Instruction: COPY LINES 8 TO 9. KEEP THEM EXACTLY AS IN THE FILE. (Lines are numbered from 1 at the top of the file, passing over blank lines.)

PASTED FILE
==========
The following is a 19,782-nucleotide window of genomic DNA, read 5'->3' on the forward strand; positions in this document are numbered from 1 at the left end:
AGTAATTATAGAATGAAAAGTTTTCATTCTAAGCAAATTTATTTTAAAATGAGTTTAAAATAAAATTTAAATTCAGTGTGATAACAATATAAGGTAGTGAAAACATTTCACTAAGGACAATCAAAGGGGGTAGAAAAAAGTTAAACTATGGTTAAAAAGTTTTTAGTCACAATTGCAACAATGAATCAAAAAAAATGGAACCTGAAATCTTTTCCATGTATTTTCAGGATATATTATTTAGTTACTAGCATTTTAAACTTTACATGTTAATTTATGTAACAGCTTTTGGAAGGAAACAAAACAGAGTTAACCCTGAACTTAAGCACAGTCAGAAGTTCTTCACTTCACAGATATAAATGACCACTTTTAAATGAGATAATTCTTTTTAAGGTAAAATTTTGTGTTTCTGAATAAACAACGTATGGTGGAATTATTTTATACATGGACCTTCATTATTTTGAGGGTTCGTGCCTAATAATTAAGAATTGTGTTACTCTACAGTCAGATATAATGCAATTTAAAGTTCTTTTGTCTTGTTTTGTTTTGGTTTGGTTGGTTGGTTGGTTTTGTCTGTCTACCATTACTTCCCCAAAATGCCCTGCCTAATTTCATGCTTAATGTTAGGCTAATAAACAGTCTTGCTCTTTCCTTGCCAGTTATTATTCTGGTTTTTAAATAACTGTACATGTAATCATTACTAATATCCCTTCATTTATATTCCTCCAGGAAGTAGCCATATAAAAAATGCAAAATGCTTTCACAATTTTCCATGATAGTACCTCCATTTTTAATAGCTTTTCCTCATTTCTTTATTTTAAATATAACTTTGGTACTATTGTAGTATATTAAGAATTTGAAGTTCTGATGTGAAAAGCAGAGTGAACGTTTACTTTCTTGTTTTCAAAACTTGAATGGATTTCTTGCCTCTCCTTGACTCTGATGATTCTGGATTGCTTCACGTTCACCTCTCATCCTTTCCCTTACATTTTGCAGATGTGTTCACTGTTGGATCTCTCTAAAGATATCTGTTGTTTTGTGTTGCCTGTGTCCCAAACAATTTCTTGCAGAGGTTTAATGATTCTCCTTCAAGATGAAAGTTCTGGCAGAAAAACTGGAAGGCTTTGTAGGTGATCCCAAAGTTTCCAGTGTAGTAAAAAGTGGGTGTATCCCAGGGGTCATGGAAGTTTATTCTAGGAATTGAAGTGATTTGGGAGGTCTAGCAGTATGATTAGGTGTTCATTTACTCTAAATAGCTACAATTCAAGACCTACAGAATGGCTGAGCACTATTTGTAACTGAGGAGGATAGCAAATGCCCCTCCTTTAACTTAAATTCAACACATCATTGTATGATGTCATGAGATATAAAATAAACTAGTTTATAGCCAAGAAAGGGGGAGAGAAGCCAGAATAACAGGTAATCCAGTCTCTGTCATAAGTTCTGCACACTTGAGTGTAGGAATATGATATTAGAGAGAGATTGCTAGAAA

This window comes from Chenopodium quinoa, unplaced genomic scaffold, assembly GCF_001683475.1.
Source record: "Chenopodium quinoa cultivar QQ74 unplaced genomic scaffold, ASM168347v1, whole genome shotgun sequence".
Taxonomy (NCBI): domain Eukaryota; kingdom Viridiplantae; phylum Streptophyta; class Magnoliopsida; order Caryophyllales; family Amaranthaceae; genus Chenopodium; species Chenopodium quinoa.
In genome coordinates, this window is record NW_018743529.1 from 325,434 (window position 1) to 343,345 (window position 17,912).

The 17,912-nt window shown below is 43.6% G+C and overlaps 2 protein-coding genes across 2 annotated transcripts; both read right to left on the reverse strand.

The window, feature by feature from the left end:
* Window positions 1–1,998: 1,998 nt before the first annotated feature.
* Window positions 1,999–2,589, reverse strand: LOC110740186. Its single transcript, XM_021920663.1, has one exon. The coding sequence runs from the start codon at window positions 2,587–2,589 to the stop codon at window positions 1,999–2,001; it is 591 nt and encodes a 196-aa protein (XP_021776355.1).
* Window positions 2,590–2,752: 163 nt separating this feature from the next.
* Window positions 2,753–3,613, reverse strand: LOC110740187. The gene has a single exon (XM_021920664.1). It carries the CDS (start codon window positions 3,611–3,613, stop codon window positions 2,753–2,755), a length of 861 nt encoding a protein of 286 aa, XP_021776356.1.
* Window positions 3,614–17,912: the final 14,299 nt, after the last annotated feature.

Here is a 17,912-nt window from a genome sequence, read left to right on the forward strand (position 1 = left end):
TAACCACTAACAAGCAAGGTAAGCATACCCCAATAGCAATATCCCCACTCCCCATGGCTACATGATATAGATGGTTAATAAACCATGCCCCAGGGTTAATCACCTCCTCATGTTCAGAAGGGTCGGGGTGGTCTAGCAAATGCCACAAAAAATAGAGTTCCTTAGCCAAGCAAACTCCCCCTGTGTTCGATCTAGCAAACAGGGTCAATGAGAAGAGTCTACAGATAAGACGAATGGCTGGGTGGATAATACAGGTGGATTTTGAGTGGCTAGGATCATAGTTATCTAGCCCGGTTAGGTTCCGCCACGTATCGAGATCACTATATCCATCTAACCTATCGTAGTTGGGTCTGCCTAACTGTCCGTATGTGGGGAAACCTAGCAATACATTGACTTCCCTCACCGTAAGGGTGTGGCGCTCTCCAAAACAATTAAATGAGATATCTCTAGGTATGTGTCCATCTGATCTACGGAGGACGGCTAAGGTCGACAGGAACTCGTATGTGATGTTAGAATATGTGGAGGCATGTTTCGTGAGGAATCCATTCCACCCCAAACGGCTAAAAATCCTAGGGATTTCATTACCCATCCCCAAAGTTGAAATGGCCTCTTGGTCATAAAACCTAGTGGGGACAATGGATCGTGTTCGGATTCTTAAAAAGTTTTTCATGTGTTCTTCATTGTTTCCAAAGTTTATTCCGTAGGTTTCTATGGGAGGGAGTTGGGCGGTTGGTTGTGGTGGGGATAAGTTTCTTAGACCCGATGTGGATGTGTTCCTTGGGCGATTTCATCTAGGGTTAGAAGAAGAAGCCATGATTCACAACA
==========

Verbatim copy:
The window, feature by feature from the left end:
* Window positions 1–1,998: 1,998 nt before the first annotated feature.